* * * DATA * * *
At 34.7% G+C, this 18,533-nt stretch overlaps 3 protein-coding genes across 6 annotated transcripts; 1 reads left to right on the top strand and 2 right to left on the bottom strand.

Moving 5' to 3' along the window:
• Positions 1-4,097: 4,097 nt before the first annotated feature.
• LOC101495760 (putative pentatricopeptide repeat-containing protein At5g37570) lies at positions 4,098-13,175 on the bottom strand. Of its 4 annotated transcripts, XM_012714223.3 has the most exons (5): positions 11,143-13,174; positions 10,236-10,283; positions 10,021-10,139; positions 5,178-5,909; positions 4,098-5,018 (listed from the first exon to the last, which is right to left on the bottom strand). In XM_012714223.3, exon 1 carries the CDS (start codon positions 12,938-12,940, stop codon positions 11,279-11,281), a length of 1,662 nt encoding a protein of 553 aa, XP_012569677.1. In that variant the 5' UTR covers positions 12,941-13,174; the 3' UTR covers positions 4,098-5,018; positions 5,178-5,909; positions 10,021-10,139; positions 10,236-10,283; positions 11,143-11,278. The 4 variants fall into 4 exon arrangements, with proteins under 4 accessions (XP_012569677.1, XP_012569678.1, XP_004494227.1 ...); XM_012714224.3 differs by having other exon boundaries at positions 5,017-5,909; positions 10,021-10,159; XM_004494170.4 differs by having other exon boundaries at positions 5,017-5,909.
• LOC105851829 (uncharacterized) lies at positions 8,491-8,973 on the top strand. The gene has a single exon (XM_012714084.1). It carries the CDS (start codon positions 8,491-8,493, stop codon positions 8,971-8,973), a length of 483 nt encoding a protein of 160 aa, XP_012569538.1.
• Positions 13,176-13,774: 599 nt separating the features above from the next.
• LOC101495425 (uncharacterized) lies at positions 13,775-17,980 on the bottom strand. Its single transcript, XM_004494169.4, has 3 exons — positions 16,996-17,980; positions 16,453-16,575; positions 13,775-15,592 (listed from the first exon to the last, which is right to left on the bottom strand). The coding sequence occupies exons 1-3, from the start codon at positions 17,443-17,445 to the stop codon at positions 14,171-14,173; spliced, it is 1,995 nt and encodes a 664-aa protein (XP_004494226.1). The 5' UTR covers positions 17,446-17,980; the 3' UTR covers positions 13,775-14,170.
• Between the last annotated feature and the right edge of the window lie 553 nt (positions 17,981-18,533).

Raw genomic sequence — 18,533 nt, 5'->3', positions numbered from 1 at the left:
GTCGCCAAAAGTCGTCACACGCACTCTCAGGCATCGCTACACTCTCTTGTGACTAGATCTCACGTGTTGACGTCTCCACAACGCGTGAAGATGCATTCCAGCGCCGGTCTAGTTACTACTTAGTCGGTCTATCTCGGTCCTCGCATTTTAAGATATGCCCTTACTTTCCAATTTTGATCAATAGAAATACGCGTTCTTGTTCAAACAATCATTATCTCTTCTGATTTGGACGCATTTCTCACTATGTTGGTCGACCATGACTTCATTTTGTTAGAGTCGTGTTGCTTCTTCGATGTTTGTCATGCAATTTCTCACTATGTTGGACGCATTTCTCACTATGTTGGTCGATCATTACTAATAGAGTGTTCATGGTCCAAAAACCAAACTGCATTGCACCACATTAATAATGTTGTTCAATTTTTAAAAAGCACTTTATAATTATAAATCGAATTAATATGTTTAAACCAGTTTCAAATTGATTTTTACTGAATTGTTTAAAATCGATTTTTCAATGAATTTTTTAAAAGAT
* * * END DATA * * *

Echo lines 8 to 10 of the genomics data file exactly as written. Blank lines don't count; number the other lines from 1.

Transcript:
• Between the last annotated feature and the right edge of the window lie 553 nt (positions 17,981-18,533).

Raw genomic sequence — 18,533 nt, 5'->3', positions numbered from 1 at the left:
GTCGCCAAAAGTCGTCACACGCACTCTCAGGCATCGCTACACTCTCTTGTGACTAGATCTCACGTGTTGACGTCTCCACAACGCGTGAAGATGCATTCCAGCGCCGGTCTAGTTACTACTTAGTCGGTCTATCTCGGTCCTCGCATTTTAAGATATGCCCTTACTTTCCAATTTTGATCAATAGAAATACGCGTTCTTGTTCAAACAATCATTATCTCTTCTGATTTGGACGCATTTCTCACTATGTTGGTCGACCATGACTTCATTTTGTTAGAGTCGTGTTGCTTCTTCGATGTTTGTCATGCAATTTCTCACTATGTTGGACGCATTTCTCACTATGTTGGTCGATCATTACTAATAGAGTGTTCATGGTCCAAAAACCAAACTGCATTGCACCACATTAATAATGTTGTTCAATTTTTAAAAAGCACTTTATAATTATAAATCGAATTAATATGTTTAAACCAGTTTCAAATTGATTTTTACTGAATTGTTTAAAATCGATTTTTCAATGAATTTTTTAAAAGAT